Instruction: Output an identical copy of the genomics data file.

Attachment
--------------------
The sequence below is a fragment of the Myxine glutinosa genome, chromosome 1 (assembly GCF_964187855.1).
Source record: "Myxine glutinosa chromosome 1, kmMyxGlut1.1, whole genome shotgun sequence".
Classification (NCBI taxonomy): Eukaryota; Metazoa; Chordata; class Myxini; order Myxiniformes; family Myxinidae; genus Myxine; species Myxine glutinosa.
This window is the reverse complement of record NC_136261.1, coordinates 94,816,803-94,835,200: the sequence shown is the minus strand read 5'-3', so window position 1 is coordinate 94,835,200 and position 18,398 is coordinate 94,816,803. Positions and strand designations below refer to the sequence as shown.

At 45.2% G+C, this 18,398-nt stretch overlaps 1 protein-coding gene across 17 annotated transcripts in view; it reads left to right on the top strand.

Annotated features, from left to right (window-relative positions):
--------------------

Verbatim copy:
The sequence below is a fragment of the Myxine glutinosa genome, chromosome 1 (assembly GCF_964187855.1).
Source record: "Myxine glutinosa chromosome 1, kmMyxGlut1.1, whole genome shotgun sequence".
Classification (NCBI taxonomy): Eukaryota; Metazoa; Chordata; class Myxini; order Myxiniformes; family Myxinidae; genus Myxine; species Myxine glutinosa.
This window is the reverse complement of record NC_136261.1, coordinates 94,816,803-94,835,200: the sequence shown is the minus strand read 5'-3', so window position 1 is coordinate 94,835,200 and position 18,398 is coordinate 94,816,803. Positions and strand designations below refer to the sequence as shown.

At 45.2% G+C, this 18,398-nt stretch overlaps 1 protein-coding gene across 17 annotated transcripts in view; it reads left to right on the top strand.

Annotated features, from left to right (window-relative positions):